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April 17, 2008

Maize pesticide tolerance, poor storage reduce Tanzania's food security

Tanzania`s food security is partly getting worse thanks to vanishing of indigenous varieties of pest resistant maize and to poor storage technologies.

This trend goes on unabated because of lack of national farm policy that emphasises the cultivation and storage of home-grown pest resistant varieties of maize and other crops, complicated as well by there not being collaboration between farmers, entomologists and farm field school trainers through agricultural extension services.

These remarks were raised Dr. Constancia Rugumamu, an expert in entomology-pest management at the Faculty of Science of the University of Dar es Salaam at a workshop on held at the college.

In her view, lack of collaboration between the mentioned stakeholders was a serious blow to national efforts for achieving food security because about 90 percent of the seeds used by farmers are of local varieties. This weakness is now raising even more grave concerns because of the rising food shortages which in turn heighten food prices.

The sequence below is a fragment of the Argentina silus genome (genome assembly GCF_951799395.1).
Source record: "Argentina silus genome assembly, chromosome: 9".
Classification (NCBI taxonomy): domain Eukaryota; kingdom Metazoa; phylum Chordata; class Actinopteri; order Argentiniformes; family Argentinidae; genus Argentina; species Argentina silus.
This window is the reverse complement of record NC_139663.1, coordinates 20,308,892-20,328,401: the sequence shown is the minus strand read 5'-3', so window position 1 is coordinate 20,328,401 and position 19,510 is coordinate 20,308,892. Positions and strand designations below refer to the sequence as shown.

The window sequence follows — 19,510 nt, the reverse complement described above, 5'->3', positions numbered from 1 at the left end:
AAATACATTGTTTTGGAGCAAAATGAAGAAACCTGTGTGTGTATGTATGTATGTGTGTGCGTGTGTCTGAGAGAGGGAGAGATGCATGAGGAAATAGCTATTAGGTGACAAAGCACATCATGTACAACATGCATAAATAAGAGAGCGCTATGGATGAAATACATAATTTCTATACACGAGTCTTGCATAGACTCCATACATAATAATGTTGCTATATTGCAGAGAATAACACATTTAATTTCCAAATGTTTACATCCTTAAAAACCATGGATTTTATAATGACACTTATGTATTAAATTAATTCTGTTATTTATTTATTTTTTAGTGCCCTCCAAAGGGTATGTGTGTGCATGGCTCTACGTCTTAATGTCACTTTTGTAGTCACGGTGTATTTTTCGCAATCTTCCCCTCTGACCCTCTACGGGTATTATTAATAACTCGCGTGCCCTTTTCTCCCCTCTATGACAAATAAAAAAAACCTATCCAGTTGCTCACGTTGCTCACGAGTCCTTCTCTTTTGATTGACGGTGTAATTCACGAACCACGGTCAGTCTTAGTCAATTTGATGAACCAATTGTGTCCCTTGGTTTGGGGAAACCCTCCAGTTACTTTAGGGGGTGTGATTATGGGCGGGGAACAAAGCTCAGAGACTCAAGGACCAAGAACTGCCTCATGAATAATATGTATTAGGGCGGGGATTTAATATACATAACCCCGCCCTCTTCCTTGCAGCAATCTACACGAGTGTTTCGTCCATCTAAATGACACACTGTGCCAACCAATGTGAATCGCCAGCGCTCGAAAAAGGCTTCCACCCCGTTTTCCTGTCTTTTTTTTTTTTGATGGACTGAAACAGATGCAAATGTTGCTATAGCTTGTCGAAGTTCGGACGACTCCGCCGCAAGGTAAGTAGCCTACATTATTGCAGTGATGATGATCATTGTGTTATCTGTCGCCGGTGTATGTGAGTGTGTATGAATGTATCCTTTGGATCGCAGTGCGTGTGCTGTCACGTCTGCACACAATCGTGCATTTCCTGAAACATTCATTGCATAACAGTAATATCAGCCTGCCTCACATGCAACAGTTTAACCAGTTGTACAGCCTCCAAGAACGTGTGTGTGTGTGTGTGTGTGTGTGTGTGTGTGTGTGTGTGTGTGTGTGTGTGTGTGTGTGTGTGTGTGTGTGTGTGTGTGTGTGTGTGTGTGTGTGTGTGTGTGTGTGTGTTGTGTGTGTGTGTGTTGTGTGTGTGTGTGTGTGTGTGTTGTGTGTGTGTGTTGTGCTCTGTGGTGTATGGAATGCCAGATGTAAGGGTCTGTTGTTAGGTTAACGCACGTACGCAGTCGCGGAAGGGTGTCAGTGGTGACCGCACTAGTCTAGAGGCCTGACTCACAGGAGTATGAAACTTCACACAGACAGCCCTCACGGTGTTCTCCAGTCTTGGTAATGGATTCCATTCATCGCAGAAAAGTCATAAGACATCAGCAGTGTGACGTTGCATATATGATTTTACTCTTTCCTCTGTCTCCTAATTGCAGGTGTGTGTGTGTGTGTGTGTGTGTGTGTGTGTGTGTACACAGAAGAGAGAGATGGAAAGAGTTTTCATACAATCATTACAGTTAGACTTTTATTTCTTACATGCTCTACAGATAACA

Food shortages in part arise from the fact that between 35-40 percent of the nation`s annual food harvests are damaged by pests. This situation is exacerbated by poor storage facilities in rural areas. But this unfortunate trend, she said, could be reversed by adopting farm policies that seek to help smallholder farmers increase maize productivity through proper storage of pest resistant varieties, in addition to promoting biodiversity by limiting hazardous industrial pesticides in their ecosystems.

In practical terms, ongoing scarcity of indigenous maize seeds has increased insect pest infestations across the country, ultimately threatening local gene pool for the perpetuation and production of more resistant local varieties, hence a great setback to the smallholders farmers in this country.

As one way of sensitising the public about the need to conserve local maize seed varieties, the Science Department would soon be conducting countrywide campaigns to educate maize farmers and others about new techniques for controlling post harvest loses. "Crop pest infestations deprive farmers of significant part of their production yearly and they are among the major cause of food loses in many productive areas in Tanzania," she said.

Prostephanus truncatus was named as the most destructive insect pest as of now, though extension officers could easily help maize farmers fight it.

Maize is now both staple and cash crop, and different varieties are being grown in almost all regions.

IPP Media

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